ATLANTA (June 29, 2011) – The Calorie Control Council stated today that research findings reported during a presentation at the 2011 American Diabetes Association Meeting claiming an association between the use of diet soft drinks and waist circumference are not based on sound science.
The presentation, “Diet Soft Drink Consumption Is Associated with Increased Waist Circumference in the San Antonio Longitudinal Study of Aging,” is based on research that has not been published in a peer-reviewed journal but instead has only been presented at a meeting. Further, the presentation provides allegations but little supporting data because the research is in abstract form only, as opposed to a full peer-reviewed study.
The Council cites the following as major limitations of this research:
- The study is speculative in nature and is an epidemiological study which cannot show cause and effect.
- The study did not control for other dietary factors such as the foods and beverages consumed. Further, participants in the study were aged 65-74 and this population could easily have used diet soda to help reduce caloric intake in an effort to assist in weight loss, (which would explain the use of diet soda) as weight gain during the aging process is not uncommon. The increase in waist circumference could have easily been caused by other dietary factors and lifestyle habits.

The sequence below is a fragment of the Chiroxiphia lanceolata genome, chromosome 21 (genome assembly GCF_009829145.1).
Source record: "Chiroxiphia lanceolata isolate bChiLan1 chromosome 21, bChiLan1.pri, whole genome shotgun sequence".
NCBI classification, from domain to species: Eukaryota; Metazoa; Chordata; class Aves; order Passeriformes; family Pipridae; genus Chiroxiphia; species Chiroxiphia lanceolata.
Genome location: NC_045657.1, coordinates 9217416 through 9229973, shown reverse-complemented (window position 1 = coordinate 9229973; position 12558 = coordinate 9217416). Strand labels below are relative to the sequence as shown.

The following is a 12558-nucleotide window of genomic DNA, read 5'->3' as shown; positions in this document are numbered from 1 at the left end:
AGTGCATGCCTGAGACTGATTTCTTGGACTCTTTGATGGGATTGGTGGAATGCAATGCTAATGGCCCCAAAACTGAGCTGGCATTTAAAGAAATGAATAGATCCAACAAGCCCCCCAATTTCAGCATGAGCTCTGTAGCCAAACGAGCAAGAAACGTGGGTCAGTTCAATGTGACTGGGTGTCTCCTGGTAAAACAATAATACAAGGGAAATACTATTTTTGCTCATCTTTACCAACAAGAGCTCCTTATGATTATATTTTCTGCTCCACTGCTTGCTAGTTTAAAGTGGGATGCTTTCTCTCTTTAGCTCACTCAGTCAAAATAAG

- The study findings are illogical. It is physiologically impossible for foods and beverages without calories to cause weight gain and thereby increase waist circumference.
- The American Diabetes Association and the American Dietetic Association support the use of low-calorie sweeteners. The American Dietetic Association states in its position paper on the use of nutritive and nonnutritive sweeteners, “Nonnutritive sweeteners are appropriate in medical nutrition therapy for people with diabetes and may help control energy intake.”
- Although specifically evaluating the use of diet beverages and diabetes, researchers state in a study published in the May issue of the American Journal of Clinical Nutrition that the relationships between diet beverages and diabetes are “illusory associations” as individuals with certain health conditions or those trying to lose weight are likely to be higher consumers of diet beverages. The study, conducted in over 40,000 individuals over a twenty year period, showed that diet sodas are not related to diabetes. Further, the researchers concluded, “This supports our hypothesis that participants use artificially sweetened beverages as dieting aids or because of poor health. A lack of adjustment for these [health and lifestyle] factors may therefore have contributed to illusory associations [between diet soda consumption and type 2 diabetes] in other studies.”